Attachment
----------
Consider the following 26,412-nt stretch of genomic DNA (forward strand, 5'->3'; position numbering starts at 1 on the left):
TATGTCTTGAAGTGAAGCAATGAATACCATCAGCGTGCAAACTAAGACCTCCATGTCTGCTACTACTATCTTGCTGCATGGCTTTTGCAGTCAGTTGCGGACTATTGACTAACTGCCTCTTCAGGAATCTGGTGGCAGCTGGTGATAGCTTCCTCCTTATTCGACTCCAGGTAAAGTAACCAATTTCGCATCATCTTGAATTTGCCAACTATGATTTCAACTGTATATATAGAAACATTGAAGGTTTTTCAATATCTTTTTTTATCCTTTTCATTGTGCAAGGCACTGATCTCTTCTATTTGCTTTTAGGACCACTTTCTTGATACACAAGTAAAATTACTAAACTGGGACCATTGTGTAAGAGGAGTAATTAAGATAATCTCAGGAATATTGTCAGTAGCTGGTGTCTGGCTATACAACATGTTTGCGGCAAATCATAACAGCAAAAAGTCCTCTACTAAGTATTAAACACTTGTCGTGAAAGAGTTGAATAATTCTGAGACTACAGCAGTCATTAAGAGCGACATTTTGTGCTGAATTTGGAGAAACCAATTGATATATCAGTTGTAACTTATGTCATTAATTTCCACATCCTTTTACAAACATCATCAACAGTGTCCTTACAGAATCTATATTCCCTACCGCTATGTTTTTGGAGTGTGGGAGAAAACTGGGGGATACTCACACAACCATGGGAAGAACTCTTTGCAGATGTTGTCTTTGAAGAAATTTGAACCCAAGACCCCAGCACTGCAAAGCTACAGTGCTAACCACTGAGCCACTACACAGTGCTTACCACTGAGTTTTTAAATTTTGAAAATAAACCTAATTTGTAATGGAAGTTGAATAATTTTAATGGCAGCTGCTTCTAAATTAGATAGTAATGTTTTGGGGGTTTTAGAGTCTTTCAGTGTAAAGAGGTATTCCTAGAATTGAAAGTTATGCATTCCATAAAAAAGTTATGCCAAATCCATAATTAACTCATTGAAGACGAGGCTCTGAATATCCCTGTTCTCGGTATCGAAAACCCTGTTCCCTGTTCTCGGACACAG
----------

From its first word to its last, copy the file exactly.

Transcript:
Consider the following 26,412-nt stretch of genomic DNA (forward strand, 5'->3'; position numbering starts at 1 on the left):
TATGTCTTGAAGTGAAGCAATGAATACCATCAGCGTGCAAACTAAGACCTCCATGTCTGCTACTACTATCTTGCTGCATGGCTTTTGCAGTCAGTTGCGGACTATTGACTAACTGCCTCTTCAGGAATCTGGTGGCAGCTGGTGATAGCTTCCTCCTTATTCGACTCCAGGTAAAGTAACCAATTTCGCATCATCTTGAATTTGCCAACTATGATTTCAACTGTATATATAGAAACATTGAAGGTTTTTCAATATCTTTTTTTATCCTTTTCATTGTGCAAGGCACTGATCTCTTCTATTTGCTTTTAGGACCACTTTCTTGATACACAAGTAAAATTACTAAACTGGGACCATTGTGTAAGAGGAGTAATTAAGATAATCTCAGGAATATTGTCAGTAGCTGGTGTCTGGCTATACAACATGTTTGCGGCAAATCATAACAGCAAAAAGTCCTCTACTAAGTATTAAACACTTGTCGTGAAAGAGTTGAATAATTCTGAGACTACAGCAGTCATTAAGAGCGACATTTTGTGCTGAATTTGGAGAAACCAATTGATATATCAGTTGTAACTTATGTCATTAATTTCCACATCCTTTTACAAACATCATCAACAGTGTCCTTACAGAATCTATATTCCCTACCGCTATGTTTTTGGAGTGTGGGAGAAAACTGGGGGATACTCACACAACCATGGGAAGAACTCTTTGCAGATGTTGTCTTTGAAGAAATTTGAACCCAAGACCCCAGCACTGCAAAGCTACAGTGCTAACCACTGAGCCACTACACAGTGCTTACCACTGAGTTTTTAAATTTTGAAAATAAACCTAATTTGTAATGGAAGTTGAATAATTTTAATGGCAGCTGCTTCTAAATTAGATAGTAATGTTTTGGGGGTTTTAGAGTCTTTCAGTGTAAAGAGGTATTCCTAGAATTGAAAGTTATGCATTCCATAAAAAAGTTATGCCAAATCCATAATTAACTCATTGAAGACGAGGCTCTGAATATCCCTGTTCTCGGTATCGAAAACCCTGTTCCCTGTTCTCGGACACAG